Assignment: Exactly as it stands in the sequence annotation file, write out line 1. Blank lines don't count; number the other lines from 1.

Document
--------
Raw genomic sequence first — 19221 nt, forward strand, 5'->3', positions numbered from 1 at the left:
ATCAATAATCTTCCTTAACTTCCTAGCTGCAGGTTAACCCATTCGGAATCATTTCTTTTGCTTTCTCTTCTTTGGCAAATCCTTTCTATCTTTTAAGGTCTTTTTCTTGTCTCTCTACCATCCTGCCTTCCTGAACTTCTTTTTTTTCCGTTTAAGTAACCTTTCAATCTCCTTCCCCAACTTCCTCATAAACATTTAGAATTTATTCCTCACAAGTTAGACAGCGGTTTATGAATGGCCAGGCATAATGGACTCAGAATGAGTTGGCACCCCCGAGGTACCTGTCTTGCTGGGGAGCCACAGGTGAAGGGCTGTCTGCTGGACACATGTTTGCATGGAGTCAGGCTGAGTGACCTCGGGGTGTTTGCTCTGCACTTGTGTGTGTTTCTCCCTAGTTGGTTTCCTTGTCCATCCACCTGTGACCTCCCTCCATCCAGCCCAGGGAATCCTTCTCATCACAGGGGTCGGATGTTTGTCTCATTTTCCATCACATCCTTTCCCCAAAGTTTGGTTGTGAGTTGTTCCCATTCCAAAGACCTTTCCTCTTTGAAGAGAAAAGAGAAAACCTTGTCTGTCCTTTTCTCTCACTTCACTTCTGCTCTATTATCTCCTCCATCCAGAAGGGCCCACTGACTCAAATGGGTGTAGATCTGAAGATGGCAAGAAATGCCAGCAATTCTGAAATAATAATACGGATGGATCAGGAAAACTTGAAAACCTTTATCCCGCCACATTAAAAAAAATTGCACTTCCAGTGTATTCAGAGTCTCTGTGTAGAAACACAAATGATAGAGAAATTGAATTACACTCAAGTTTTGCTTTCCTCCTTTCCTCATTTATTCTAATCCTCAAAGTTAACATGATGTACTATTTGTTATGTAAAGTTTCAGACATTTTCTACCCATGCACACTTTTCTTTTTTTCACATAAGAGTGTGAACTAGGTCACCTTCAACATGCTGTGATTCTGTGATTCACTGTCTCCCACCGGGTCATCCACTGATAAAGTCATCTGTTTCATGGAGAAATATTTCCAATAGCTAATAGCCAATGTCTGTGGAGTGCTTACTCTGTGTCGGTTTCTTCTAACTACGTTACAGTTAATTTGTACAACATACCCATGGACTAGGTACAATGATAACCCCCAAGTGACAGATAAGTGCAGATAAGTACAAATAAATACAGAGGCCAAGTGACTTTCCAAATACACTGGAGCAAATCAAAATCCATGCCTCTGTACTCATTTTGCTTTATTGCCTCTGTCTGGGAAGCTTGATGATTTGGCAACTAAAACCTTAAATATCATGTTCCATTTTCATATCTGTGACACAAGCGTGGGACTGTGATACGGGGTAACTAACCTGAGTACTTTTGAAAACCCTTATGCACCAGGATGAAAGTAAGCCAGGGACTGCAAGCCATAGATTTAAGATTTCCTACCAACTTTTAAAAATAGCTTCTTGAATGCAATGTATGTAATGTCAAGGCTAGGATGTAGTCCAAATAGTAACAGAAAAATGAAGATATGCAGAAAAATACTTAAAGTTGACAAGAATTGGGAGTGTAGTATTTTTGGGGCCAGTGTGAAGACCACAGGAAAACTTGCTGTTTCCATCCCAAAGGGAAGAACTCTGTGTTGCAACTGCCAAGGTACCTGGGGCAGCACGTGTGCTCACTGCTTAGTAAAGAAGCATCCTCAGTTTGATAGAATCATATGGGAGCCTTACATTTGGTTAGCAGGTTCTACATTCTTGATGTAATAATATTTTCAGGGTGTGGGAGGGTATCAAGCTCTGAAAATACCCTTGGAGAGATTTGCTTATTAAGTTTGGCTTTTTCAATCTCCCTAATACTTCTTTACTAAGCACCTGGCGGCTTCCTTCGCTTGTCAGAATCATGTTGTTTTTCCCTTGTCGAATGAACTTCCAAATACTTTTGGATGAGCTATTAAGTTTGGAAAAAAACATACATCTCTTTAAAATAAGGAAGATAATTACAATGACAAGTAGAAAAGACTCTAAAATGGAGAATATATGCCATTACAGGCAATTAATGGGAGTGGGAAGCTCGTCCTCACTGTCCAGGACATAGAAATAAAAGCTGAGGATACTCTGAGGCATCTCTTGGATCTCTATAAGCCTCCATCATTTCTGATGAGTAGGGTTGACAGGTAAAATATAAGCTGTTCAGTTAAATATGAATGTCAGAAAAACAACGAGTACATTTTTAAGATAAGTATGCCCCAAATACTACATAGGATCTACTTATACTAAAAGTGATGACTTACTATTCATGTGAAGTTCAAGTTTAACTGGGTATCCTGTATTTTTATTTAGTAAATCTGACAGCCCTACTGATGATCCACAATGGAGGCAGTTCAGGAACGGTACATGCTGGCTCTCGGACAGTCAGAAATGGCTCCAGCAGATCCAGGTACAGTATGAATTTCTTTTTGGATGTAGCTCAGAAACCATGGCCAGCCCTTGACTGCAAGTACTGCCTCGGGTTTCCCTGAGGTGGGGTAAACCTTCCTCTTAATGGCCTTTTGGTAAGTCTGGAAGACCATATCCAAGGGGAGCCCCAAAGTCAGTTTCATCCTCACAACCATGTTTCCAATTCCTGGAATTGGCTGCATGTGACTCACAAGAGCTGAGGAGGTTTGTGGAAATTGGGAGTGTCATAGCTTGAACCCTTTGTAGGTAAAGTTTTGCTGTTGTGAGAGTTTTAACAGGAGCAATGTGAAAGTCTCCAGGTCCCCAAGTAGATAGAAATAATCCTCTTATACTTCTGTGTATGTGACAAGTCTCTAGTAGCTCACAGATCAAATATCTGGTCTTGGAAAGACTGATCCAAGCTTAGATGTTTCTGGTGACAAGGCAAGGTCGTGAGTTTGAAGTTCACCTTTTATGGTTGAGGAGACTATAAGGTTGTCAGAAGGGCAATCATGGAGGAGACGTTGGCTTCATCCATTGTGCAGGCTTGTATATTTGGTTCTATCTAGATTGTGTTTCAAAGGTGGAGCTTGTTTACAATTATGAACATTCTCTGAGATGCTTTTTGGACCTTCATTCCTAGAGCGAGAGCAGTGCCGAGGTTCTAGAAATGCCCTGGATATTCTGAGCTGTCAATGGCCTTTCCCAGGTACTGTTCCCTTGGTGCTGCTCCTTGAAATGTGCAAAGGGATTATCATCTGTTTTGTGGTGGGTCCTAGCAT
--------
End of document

Raw genomic sequence first — 19221 nt, forward strand, 5'->3', positions numbered from 1 at the left: